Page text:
Study reveals link between metabolism changes, Huntington's disease

Thiamine and biotin are both B vitamins and are involved in a wide range of metabolic processes that help keep the nervous system healthy.
Representative image
Representative imageANI

CALIFORNIA: A research team led by the University of California, Irvine has discovered a relationship between Huntington's disease mutation and developmental deficits in the brain's oligodendrocyte cells brought on by irregularities in metabolism. They found that high doses of biotin and thiamine can bring normal functions back.

OL cells generate the insulating coating around neurons, called myelin. The study, published online in the journal Nature Communications, provides detailed insight into the entire process of how these changes in the genes that regulate cell metabolism impair the development of OLs, as well as the therapeutic value of treating HD with high doses of thiamine and biotin. Thiamine and biotin are both B vitamins and are involved in a wide range of metabolic processes that help keep the nervous system healthy.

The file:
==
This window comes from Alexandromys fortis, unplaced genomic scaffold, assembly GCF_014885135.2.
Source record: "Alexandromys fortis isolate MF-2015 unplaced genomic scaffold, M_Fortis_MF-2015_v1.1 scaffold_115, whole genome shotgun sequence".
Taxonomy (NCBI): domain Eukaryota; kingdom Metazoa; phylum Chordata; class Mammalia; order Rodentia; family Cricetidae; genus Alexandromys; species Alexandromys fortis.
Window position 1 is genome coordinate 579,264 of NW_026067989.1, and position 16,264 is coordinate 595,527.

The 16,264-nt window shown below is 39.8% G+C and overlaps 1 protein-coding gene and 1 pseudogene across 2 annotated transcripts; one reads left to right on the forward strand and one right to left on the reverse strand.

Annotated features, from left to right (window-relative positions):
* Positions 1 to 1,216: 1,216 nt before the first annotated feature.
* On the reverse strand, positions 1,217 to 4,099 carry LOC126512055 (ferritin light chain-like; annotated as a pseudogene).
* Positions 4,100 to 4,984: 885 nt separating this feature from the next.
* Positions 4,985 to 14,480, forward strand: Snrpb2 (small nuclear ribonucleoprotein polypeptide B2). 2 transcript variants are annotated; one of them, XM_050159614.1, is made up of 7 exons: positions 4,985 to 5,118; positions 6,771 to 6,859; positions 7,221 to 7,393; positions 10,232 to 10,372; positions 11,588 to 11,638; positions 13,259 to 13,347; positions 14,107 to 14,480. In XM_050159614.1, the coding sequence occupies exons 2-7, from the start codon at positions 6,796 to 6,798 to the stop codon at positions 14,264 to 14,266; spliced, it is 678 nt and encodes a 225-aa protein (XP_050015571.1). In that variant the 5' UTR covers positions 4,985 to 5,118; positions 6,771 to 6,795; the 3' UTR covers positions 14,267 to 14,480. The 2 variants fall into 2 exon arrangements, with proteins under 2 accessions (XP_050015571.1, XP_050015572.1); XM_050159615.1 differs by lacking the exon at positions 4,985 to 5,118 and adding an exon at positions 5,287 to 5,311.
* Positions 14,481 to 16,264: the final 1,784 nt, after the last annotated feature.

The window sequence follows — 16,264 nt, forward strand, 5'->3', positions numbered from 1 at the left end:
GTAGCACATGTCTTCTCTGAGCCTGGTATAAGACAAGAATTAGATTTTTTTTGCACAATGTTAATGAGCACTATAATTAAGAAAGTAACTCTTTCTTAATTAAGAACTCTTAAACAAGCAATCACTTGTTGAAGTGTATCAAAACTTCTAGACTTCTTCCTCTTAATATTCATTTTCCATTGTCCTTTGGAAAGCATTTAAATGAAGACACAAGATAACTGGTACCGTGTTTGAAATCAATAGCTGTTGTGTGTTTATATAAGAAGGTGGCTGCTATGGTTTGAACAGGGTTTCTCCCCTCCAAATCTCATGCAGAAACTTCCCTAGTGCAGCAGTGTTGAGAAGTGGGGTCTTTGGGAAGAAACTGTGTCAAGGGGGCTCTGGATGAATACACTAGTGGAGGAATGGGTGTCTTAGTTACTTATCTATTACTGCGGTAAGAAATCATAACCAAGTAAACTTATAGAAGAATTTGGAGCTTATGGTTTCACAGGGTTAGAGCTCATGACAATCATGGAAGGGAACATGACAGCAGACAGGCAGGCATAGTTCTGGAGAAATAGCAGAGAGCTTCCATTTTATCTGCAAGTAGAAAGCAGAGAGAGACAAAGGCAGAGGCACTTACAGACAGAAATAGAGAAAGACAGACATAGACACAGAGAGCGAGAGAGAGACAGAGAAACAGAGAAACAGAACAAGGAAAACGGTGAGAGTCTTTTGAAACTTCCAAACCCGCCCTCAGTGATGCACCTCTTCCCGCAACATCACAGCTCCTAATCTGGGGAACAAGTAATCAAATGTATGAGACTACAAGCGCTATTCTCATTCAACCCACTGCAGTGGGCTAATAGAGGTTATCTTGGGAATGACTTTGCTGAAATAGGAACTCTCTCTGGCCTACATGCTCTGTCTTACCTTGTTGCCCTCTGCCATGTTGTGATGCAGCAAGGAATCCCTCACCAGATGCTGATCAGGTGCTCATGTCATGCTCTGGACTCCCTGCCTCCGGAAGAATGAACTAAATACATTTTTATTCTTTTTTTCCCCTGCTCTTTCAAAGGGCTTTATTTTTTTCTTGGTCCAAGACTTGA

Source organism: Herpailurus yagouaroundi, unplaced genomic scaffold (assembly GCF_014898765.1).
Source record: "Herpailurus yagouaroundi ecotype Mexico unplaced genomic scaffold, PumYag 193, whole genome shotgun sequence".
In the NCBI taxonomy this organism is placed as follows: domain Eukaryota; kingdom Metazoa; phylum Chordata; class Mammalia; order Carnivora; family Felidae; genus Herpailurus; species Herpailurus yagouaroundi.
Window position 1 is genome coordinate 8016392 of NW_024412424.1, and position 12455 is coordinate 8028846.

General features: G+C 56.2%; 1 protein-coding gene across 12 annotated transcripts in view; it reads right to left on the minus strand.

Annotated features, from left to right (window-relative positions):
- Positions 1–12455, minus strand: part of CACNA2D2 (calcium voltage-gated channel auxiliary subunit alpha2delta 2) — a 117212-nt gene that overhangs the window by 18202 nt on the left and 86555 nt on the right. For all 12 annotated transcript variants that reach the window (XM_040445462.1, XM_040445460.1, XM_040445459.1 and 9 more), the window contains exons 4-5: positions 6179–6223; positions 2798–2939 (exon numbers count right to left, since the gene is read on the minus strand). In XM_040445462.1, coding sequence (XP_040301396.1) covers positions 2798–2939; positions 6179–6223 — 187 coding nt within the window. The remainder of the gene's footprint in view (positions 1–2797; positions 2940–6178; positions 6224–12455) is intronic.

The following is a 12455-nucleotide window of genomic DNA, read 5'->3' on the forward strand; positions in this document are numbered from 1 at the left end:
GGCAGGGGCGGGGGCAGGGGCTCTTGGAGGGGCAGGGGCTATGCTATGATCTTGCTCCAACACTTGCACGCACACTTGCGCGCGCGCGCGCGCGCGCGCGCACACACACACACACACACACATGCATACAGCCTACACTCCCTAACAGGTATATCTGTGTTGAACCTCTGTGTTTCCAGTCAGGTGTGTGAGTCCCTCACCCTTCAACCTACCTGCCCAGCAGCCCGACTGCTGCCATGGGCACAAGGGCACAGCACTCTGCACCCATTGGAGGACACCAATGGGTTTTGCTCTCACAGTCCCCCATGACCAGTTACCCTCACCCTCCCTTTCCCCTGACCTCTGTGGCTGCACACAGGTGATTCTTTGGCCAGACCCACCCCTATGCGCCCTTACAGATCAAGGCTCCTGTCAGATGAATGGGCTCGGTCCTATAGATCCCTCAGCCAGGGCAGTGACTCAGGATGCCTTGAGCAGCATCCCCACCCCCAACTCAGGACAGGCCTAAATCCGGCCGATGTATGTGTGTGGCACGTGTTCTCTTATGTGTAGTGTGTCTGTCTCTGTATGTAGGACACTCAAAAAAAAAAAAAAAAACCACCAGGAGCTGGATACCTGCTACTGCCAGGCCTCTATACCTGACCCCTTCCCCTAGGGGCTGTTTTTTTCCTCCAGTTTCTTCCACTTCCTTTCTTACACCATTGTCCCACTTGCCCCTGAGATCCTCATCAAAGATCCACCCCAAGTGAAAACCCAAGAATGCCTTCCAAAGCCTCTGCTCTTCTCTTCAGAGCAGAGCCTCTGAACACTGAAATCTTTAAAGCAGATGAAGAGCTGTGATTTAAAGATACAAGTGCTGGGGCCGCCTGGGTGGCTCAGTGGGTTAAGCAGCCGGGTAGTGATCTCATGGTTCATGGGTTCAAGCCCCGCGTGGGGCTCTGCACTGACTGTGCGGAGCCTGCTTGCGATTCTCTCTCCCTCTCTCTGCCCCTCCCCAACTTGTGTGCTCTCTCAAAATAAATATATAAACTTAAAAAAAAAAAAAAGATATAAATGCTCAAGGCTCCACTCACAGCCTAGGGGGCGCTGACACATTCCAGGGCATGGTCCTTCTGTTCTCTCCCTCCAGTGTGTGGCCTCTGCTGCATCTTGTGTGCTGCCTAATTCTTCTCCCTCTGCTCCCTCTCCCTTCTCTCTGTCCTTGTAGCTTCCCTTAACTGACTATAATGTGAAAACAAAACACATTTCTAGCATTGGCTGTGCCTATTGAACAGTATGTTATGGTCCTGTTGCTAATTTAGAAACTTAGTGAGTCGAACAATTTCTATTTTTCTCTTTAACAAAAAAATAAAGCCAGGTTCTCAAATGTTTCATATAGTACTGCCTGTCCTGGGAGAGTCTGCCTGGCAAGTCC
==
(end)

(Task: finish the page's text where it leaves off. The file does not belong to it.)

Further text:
"Our findings validate that the mutation that causes HD leads to maturation deficits in the myelin-producing cells and show that high-dose thiamine and biotin treatment restores normal function of those cells," said Leslie Thompson, Ph.D., co-corresponding author and Donald Bren and Chancellor's professor in the departments of psychiatry & human behavior and biological chemistry at the UCI School of Medicine, and neurobiology & behavior in the School of Biological Sciences.

Using advanced modeling methods, researchers confirmed that in mouse and human HD brain tissue, the maturation state of OL cells and their precursors are arrested in intermediate development, impairing production of the myelin that is critical for neuronal health and function. They found that high doses of thiamine and biotin were connected to significant rescue of gene expression changes in OL cells.

"The mechanisms of HD OL pathology and how these changes occur haven't been fully understood," said Ryan Lim, Ph.D., study co-first author and MIND Research Unit project scientist, adding, "Our next steps will be to longitudinally track the effects of thiamine and biotin treatment on HD mice, so that we can further clarify those molecular and cellular processes, assess the efficacy of this therapeutic approach and identify other targets that may benefit HD patients."

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